The Children’s Bach by Helen Garner


Review by David Starkey

Helen Garner is having a well-deserved moment. The eighty-one-year-old author, renowned in her native Australia, but until recently barely known in the U.S., has benefited from the republication of her 1984 novel The Children’s Bach and her 2014 true crime nonfiction book This House of Grief this past October (her daring first novel, Monkey Grip, will appear in a new edition in February). For my money, The Spare Room, her autofiction about a supremely annoying friend dying from cancer, is the most jolting of her books, but The Children’s Bach certainly surprises and satisfies from the first page to the last.

In her introduction to this edition, Rumaan Alam concisely summarizes the novel’s characters and their relationships: “There’s Athena and Dexter, a suburban couple with two sons, Arthur and Billy, who was born with some never quite explored developmental disability. A chance encounter reunites Dexter with Elizabeth, a college chum, and her younger sister, Vicki, come to stay because their mother has died. The group is tethered as well to Philip, Elizabeth’s sort-of boyfriend, and his daughter, Poppy.” However, as Alam acknowledges, “It’s a loose alliance, an at times confusing roster of names, especially as Helen Garner doesn’t overexplain.”

“Helen Garner doesn’t overexplain” is an understatement. Things happen, as in a Richard Scary book, with great rapidity and often without apparent cause-and-effect. In the hands of a lesser writer, this would probably result in a bewildering mess, but Garner always has her finger on the pulse of the narrative, knowing just when to slow down enough for us to get our bearings. There’s a lovely scene, for instance, when Elizabeth and Poppy go to a music store so that Poppy can play the pianos, and Poppy has an impromptu duet with a young salesman: “Their game was clever: the man teased, the girl echoed him, they were flirting with each other, laughing; they played three chords in slow unison. People stopped and listened, pretending not to, because it was so intimate.”

Athena and Dexter’s bright and knowledge-loving son Arthur is appealing, while poor Billy is pitiable in a way that would probably be impossible to depict in a book first published in 2023. Teenaged Vicki, on the cusp of adulthood seems to be absorbing the least appealing characteristics of the “grown-ups” around her, though she has verve galore.

None of the adult characters are especially likeable. Philip is an egotistical jerk, as is Elizabeth. Starchy, judgmental Dexter apparently stands as the moral center of the book. Philip says, “‘He’s like a character out of a Russian novel, or a Wagner opera. A noble soul.’” However, Dexter is something of a straw man, and when “modern life” snags him in its “moral universe” (“He did not like it. He hated it”), his awakening to reality is hardly earth shattering.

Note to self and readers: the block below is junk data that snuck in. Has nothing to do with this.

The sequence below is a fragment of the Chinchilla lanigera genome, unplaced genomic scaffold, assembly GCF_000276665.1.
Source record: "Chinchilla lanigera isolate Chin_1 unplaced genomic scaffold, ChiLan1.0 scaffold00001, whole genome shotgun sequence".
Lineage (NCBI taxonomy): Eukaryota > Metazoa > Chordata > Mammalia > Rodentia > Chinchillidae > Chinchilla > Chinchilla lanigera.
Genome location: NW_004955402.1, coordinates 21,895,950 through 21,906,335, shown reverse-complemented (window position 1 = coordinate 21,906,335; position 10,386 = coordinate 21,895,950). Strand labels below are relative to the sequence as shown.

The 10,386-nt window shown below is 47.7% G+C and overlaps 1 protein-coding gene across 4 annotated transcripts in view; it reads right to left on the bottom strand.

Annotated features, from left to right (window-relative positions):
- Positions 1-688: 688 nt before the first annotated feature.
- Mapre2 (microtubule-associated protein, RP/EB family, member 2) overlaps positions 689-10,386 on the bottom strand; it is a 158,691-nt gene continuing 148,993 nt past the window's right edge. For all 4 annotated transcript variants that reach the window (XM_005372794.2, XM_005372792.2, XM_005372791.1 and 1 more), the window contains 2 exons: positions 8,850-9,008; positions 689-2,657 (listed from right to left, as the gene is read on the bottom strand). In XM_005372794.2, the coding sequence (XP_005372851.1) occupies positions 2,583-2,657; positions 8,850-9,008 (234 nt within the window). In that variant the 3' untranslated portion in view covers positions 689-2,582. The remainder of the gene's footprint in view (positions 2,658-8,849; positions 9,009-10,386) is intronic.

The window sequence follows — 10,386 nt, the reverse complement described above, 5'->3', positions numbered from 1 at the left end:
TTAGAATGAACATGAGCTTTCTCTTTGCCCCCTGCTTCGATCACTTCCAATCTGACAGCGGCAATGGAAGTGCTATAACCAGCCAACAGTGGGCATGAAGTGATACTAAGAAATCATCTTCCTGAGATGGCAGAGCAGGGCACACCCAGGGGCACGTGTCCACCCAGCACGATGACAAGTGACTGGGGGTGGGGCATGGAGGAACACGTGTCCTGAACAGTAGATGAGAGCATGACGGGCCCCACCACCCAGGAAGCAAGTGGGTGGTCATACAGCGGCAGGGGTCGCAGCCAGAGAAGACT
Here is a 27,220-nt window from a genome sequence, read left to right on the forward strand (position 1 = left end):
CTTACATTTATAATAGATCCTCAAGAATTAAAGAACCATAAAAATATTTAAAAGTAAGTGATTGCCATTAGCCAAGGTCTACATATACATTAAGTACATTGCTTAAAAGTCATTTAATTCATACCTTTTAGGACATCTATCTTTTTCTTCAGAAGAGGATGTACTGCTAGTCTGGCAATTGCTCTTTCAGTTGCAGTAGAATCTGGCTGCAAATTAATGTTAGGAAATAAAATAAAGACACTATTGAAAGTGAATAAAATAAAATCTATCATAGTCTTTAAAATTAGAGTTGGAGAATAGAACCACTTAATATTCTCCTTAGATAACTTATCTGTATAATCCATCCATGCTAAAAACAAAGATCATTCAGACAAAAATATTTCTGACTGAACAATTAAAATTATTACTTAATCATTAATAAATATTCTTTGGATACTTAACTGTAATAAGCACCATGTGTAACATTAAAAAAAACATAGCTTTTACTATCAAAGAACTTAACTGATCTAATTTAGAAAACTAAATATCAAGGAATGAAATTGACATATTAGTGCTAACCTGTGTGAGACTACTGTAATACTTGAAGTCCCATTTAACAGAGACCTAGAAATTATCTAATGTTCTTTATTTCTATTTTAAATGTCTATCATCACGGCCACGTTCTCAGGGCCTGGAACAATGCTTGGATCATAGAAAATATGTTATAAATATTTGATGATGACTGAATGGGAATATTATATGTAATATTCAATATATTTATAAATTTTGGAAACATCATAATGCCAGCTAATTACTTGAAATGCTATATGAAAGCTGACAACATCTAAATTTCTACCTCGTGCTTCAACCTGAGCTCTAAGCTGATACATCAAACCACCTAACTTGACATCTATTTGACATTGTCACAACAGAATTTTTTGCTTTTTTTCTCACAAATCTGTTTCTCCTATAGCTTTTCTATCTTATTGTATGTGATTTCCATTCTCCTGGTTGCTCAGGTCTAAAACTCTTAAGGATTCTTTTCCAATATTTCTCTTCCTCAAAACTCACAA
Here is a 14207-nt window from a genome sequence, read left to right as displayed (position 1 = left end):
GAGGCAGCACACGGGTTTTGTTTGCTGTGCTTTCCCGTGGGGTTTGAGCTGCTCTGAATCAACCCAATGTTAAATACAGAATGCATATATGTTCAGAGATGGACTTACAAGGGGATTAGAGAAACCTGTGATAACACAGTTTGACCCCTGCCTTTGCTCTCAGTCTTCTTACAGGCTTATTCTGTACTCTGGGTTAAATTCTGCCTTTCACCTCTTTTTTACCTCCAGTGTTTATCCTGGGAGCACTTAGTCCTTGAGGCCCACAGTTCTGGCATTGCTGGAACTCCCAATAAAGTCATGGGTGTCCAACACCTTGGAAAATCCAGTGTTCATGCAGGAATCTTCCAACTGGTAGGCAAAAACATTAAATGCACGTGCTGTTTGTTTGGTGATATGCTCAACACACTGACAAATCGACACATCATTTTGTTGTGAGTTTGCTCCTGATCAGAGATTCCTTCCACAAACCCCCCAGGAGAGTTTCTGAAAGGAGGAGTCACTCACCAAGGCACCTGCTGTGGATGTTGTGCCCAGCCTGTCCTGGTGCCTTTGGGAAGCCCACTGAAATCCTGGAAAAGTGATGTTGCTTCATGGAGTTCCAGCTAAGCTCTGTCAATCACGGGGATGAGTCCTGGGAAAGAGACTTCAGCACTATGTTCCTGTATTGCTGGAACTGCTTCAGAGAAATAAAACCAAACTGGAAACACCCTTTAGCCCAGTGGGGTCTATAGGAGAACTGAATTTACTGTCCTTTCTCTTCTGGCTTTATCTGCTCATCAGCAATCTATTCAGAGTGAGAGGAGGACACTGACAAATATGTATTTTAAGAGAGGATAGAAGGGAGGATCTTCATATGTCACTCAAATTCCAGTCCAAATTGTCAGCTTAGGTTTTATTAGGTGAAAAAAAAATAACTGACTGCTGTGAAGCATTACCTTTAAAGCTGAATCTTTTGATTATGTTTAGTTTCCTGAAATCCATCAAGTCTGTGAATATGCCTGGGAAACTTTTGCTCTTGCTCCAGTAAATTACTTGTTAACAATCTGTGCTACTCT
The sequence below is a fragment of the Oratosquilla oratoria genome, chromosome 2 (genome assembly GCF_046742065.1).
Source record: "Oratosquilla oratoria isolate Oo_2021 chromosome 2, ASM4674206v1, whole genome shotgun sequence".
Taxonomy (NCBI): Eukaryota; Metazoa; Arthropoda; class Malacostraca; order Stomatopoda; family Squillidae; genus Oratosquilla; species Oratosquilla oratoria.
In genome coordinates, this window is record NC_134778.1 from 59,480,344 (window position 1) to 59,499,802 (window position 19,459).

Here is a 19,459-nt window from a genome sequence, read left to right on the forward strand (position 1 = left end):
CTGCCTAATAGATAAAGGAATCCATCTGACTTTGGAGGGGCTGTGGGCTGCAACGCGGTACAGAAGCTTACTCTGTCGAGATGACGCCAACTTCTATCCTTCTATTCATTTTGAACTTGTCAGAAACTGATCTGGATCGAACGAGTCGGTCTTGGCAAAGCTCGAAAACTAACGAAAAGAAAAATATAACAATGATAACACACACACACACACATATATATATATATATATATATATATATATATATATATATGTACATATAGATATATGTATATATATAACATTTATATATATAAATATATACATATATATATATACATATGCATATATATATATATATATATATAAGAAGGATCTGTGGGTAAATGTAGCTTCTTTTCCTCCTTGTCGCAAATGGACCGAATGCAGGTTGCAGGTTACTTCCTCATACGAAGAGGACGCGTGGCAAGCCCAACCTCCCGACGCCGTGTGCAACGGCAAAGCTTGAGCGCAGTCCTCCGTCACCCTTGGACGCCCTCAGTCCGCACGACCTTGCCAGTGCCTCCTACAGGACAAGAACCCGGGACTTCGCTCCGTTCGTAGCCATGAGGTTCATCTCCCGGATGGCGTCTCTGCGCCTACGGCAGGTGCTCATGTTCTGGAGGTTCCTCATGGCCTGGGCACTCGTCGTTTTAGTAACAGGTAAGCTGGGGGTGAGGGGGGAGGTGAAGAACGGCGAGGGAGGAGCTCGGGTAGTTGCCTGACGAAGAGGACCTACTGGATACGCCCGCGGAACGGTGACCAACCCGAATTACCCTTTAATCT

Ultimately, for good or ill, Athena is our heroine. She’s initially sympathetic as the mother of a household in which the other three occupants, all male, are draining the life out of her: “Athena stops eating, though she still buys food and prepares it. Her clothes hang off her, but her husband’s and her children’s are still clean and ready. She starts to walk by herself at night, she can hardly wait to be out of the house, they cannot seize her attention once he sun has set.” Her decision to have an affair seems somewhat justified, but her choice of a lover is inapt, and by the end of their affair, the couple are like “two ghosts…two empty sets of garments hung opposite each other in a cupboard.”

As the book’s title suggests, music may be the key to deciding who is fit, or unfit, to navigate the modern world. Dexter is clueless; Poppy plays with ease and grace; Philip is a professional guitarist, with ardent fans. But poor Athena is barely making her way through the basics: “There were days when her approach to the music…was so unrhythmic and lacking in melody that she was ashamed, as if she had defaced an altar, and she closed the piano and went out into the backyard with a broom.” These little moments of genuine sadness, scattered throughout the novel like pebbles on an otherwise sandy beach, offset its sometimes-zany plot and ensure that The Children’s Bach is, indeed, one of those books that Garner, in her diaries, aspired to write: “small but oblique enough to stick in people’s gullets so that they remember them.”